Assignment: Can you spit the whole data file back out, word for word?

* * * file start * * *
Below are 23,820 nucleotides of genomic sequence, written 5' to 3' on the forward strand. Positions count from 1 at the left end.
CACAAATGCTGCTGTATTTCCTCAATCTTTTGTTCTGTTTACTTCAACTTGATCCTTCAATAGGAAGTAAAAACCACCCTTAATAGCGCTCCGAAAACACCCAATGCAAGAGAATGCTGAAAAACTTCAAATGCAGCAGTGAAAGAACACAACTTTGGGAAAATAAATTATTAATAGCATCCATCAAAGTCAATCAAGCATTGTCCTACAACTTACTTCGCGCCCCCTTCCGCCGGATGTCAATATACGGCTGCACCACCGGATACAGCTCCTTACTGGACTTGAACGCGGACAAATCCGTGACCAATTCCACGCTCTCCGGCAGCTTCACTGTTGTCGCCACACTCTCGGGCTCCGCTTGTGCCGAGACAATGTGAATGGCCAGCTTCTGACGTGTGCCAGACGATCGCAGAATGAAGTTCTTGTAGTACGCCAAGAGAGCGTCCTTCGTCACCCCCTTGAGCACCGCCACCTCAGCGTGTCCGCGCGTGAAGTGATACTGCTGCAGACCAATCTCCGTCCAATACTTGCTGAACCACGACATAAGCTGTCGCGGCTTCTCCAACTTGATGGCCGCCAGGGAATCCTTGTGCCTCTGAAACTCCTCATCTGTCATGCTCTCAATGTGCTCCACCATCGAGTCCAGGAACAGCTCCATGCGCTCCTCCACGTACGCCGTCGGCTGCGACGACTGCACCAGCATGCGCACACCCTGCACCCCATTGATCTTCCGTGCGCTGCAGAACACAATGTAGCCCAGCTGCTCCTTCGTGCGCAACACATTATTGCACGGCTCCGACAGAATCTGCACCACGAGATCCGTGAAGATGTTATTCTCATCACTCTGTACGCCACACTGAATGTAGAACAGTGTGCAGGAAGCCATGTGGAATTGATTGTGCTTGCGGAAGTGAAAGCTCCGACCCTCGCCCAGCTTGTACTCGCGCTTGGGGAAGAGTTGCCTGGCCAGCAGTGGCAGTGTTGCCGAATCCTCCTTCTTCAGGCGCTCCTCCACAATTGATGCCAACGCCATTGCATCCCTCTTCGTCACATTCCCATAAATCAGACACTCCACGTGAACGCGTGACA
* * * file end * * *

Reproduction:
Below are 23,820 nucleotides of genomic sequence, written 5' to 3' on the forward strand. Positions count from 1 at the left end.
CACAAATGCTGCTGTATTTCCTCAATCTTTTGTTCTGTTTACTTCAACTTGATCCTTCAATAGGAAGTAAAAACCACCCTTAATAGCGCTCCGAAAACACCCAATGCAAGAGAATGCTGAAAAACTTCAAATGCAGCAGTGAAAGAACACAACTTTGGGAAAATAAATTATTAATAGCATCCATCAAAGTCAATCAAGCATTGTCCTACAACTTACTTCGCGCCCCCTTCCGCCGGATGTCAATATACGGCTGCACCACCGGATACAGCTCCTTACTGGACTTGAACGCGGACAAATCCGTGACCAATTCCACGCTCTCCGGCAGCTTCACTGTTGTCGCCACACTCTCGGGCTCCGCTTGTGCCGAGACAATGTGAATGGCCAGCTTCTGACGTGTGCCAGACGATCGCAGAATGAAGTTCTTGTAGTACGCCAAGAGAGCGTCCTTCGTCACCCCCTTGAGCACCGCCACCTCAGCGTGTCCGCGCGTGAAGTGATACTGCTGCAGACCAATCTCCGTCCAATACTTGCTGAACCACGACATAAGCTGTCGCGGCTTCTCCAACTTGATGGCCGCCAGGGAATCCTTGTGCCTCTGAAACTCCTCATCTGTCATGCTCTCAATGTGCTCCACCATCGAGTCCAGGAACAGCTCCATGCGCTCCTCCACGTACGCCGTCGGCTGCGACGACTGCACCAGCATGCGCACACCCTGCACCCCATTGATCTTCCGTGCGCTGCAGAACACAATGTAGCCCAGCTGCTCCTTCGTGCGCAACACATTATTGCACGGCTCCGACAGAATCTGCACCACGAGATCCGTGAAGATGTTATTCTCATCACTCTGTACGCCACACTGAATGTAGAACAGTGTGCAGGAAGCCATGTGGAATTGATTGTGCTTGCGGAAGTGAAAGCTCCGACCCTCGCCCAGCTTGTACTCGCGCTTGGGGAAGAGTTGCCTGGCCAGCAGTGGCAGTGTTGCCGAATCCTCCTTCTTCAGGCGCTCCTCCACAATTGATGCCAACGCCATTGCATCCCTCTTCGTCACATTCCCATAAATCAGACACTCCACGTGAACGCGTGACA